From: Kenneth Whistler (firstname.lastname@example.org)
Date: Thu Apr 29 2004 - 22:15:17 EDT
Having duly read through this entire discussion about
Michael Everson's Phoenician encoding proposal and having
tried to understand all the points made in the arguments here,
I was particularly struck by one point that Michael made:
> This Phoenician proposal is not a new proposal. Phoenician proposals
> have been on the table for more than a decade.
I went back to the earliest encoding proposal, which Rick
McGowan published in UTR #3, in **1992**. Guess what? It
had exactly the same 22 Phoenician letters, with almost
exactly the same names. Michael reordered the alphabet to
a more acceptable order, made prettier glyphs, added the
four attested Phoenician numerals, and a word separator.
Nothing, to my mind, illustrates the utter aridity of the
discussion that has been going on today than the fact that
the essential core of the encoding proposal for Phoenician
has lain dormant for 12 years with *NO* controversy about
the identity of the characters. And not a *SINGLE* comment
has been made, through the 17 yards of discussion on the
list today, about any technical detail of Michael's
encoding proposal -- not even about the one and only possibly
controversial aspect I can see in it, the proposal to encode a
PHOENICIAN WORD SEPARATOR character.
Yesterday I posed the question:
> A. Does Phoenician constitute a "landmark" in the Canaanite
> script continuum? Yes/No
to which I got the mincingly coy, but perhaps predictable
Upon reading all the followup discussion, it seems clearly that
the answer really is "Yes, but we don't want to concede
the point because it would cut through the long argument
we are having."
The only potentially actionable new thing today that I
have heard is that *some* people (exact identity unclear)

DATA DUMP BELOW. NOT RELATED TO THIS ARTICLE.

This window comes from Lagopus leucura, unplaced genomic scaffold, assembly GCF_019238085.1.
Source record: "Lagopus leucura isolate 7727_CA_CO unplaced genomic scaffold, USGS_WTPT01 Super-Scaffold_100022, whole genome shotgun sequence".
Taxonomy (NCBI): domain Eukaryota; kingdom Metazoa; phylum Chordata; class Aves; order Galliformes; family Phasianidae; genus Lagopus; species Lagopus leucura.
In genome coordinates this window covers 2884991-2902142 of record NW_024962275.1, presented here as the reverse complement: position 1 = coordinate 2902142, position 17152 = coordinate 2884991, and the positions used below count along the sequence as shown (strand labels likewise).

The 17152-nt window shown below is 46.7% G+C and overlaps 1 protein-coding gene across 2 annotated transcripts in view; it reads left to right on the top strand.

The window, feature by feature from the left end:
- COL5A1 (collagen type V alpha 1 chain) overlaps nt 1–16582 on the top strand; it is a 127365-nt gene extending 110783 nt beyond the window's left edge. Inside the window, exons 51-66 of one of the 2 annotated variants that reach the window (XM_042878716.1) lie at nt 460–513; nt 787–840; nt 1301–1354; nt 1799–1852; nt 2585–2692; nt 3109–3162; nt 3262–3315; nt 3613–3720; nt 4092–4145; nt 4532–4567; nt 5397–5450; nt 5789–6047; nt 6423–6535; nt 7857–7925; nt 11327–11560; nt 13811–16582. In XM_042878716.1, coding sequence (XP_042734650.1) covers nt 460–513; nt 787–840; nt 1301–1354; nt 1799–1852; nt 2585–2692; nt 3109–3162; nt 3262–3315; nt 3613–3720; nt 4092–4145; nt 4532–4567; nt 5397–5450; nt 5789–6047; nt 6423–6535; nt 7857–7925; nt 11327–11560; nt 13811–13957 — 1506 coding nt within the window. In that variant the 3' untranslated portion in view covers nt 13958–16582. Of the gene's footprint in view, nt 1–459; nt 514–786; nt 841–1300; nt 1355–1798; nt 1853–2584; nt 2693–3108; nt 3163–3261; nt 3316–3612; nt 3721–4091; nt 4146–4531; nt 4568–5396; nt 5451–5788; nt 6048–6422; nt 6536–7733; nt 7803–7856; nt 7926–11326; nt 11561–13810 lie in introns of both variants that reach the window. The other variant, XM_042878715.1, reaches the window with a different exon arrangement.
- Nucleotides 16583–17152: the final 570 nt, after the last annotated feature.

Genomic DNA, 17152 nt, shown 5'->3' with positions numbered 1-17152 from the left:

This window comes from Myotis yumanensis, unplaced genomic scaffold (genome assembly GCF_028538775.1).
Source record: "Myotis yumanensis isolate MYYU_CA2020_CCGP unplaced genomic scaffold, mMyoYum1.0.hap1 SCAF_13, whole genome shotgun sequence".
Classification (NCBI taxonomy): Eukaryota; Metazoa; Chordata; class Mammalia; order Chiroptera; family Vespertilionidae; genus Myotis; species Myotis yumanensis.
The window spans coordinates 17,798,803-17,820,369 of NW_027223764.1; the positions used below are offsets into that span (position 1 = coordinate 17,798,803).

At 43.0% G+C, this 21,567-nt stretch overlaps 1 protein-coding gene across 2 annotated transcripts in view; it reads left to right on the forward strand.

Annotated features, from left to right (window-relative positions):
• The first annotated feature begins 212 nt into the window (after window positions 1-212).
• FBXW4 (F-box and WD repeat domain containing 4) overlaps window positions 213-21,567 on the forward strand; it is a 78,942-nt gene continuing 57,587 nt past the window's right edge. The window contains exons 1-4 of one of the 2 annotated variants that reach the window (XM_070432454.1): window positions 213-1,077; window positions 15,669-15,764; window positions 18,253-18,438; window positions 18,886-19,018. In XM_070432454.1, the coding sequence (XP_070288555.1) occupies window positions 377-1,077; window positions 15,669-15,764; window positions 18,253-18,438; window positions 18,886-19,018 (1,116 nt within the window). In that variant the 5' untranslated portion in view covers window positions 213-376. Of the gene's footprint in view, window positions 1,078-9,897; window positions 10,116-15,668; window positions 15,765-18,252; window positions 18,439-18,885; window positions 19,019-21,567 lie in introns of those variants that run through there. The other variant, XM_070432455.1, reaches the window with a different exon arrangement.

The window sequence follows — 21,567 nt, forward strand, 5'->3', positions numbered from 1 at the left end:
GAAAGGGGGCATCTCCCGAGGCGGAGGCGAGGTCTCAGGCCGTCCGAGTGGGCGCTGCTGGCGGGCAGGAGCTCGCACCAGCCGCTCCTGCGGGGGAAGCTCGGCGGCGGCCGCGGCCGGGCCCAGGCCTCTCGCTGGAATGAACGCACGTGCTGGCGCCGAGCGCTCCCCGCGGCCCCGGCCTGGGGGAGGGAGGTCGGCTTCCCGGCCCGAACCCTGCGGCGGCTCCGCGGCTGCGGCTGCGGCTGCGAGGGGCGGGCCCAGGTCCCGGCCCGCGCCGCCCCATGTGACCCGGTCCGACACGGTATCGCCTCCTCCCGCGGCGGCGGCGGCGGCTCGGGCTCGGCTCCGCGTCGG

*might* be mollified if the *name* of the script proposed
for encoding were designated "Old Canaanite", instead of
"Phoenician" -- even though the intended coverage of
particular historical attestations and styles would be
identical in either case -- on the chance that it would
appear more Semito-centric and less Greek-centric in its
My reaction to that is that such a name change would be
a sop to those who know enough to understand the issues
of historical range and times and style differences
anyway, namely the Semiticists to whom the terms "Proto-Canaanite",
"Neo-Punic", "Ammonite", "Moabite", etc., actually signify.
And it would fail to communicate to the rest of the potential
users of the script, who may only know the term
"Phoenician" and not the actual script historical complexities.
Does that really buy anything for the encoding proposal
that cannot simply be handled by annotation in the eventual
introductory material describing the encoding?
Everything else discussed today boils down to a long
argument about whether *anything* at all should be encoded,
or whether the entire proposal is superfluous.
Now while I grant that the higher-order question as to
*whether* a script should be encoded is logically prior
to worrying about the details of the characters of that
script to be encoded, once it is determined that it
should be encoded at all, I'm detecting a great deal
of speciousness in the argumentation that has been presented
I don't believe that anyone has any realistic technical
objection to Michael's proposal in any detail, and
since it is clear that failing any technical flaw the
proposal will proceed to be approved by the character
encoding committees, the alternative is to attack on the
basis of a failure of consensus for the *need* for encoding
the script. And in particular, to call into question the
identity of Phoenician *as* a script.
Well, we can then proceed to resolve those questions.
But keep in mind the following observation: A consensus
among *some* people that they do not have a need for
an encoding does not constitute a consensus (for the
encoding committees) that there is no need for an
Back to the desert...
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